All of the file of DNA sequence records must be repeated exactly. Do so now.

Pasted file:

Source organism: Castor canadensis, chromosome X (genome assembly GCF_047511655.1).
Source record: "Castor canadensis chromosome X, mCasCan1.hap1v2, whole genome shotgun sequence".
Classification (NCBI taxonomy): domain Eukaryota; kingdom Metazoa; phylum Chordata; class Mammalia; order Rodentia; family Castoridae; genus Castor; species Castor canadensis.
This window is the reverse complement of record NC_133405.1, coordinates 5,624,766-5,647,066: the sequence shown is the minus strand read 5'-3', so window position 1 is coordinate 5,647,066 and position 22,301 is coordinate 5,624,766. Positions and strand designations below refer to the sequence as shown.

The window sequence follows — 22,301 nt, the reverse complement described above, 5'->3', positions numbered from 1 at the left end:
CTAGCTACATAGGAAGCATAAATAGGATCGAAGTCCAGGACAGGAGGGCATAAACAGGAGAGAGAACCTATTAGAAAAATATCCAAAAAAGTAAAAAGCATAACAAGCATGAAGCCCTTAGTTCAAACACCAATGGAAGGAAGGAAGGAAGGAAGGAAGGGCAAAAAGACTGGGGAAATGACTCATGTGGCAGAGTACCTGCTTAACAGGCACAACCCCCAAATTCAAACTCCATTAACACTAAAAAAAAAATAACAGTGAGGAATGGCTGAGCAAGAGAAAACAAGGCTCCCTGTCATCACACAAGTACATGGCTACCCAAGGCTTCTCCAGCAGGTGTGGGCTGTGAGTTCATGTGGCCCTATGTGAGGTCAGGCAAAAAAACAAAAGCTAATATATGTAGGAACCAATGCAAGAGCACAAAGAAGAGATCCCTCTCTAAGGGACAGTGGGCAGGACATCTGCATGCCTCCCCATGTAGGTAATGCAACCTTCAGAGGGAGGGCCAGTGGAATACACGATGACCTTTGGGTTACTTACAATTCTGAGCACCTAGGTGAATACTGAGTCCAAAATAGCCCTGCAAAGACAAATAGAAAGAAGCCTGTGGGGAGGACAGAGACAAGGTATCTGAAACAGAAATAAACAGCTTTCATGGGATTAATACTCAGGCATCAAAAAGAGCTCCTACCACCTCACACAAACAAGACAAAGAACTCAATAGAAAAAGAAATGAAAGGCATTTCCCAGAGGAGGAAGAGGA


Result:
Source organism: Castor canadensis, chromosome X (genome assembly GCF_047511655.1).
Source record: "Castor canadensis chromosome X, mCasCan1.hap1v2, whole genome shotgun sequence".
Classification (NCBI taxonomy): domain Eukaryota; kingdom Metazoa; phylum Chordata; class Mammalia; order Rodentia; family Castoridae; genus Castor; species Castor canadensis.
This window is the reverse complement of record NC_133405.1, coordinates 5,624,766-5,647,066: the sequence shown is the minus strand read 5'-3', so window position 1 is coordinate 5,647,066 and position 22,301 is coordinate 5,624,766. Positions and strand designations below refer to the sequence as shown.

The window sequence follows — 22,301 nt, the reverse complement described above, 5'->3', positions numbered from 1 at the left end:
CTAGCTACATAGGAAGCATAAATAGGATCGAAGTCCAGGACAGGAGGGCATAAACAGGAGAGAGAACCTATTAGAAAAATATCCAAAAAAGTAAAAAGCATAACAAGCATGAAGCCCTTAGTTCAAACACCAATGGAAGGAAGGAAGGAAGGAAGGAAGGGCAAAAAGACTGGGGAAATGACTCATGTGGCAGAGTACCTGCTTAACAGGCACAACCCCCAAATTCAAACTCCATTAACACTAAAAAAAAAATAACAGTGAGGAATGGCTGAGCAAGAGAAAACAAGGCTCCCTGTCATCACACAAGTACATGGCTACCCAAGGCTTCTCCAGCAGGTGTGGGCTGTGAGTTCATGTGGCCCTATGTGAGGTCAGGCAAAAAAACAAAAGCTAATATATGTAGGAACCAATGCAAGAGCACAAAGAAGAGATCCCTCTCTAAGGGACAGTGGGCAGGACATCTGCATGCCTCCCCATGTAGGTAATGCAACCTTCAGAGGGAGGGCCAGTGGAATACACGATGACCTTTGGGTTACTTACAATTCTGAGCACCTAGGTGAATACTGAGTCCAAAATAGCCCTGCAAAGACAAATAGAAAGAAGCCTGTGGGGAGGACAGAGACAAGGTATCTGAAACAGAAATAAACAGCTTTCATGGGATTAATACTCAGGCATCAAAAAGAGCTCCTACCACCTCACACAAACAAGACAAAGAACTCAATAGAAAAAGAAATGAAAGGCATTTCCCAGAGGAGGAAGAGGA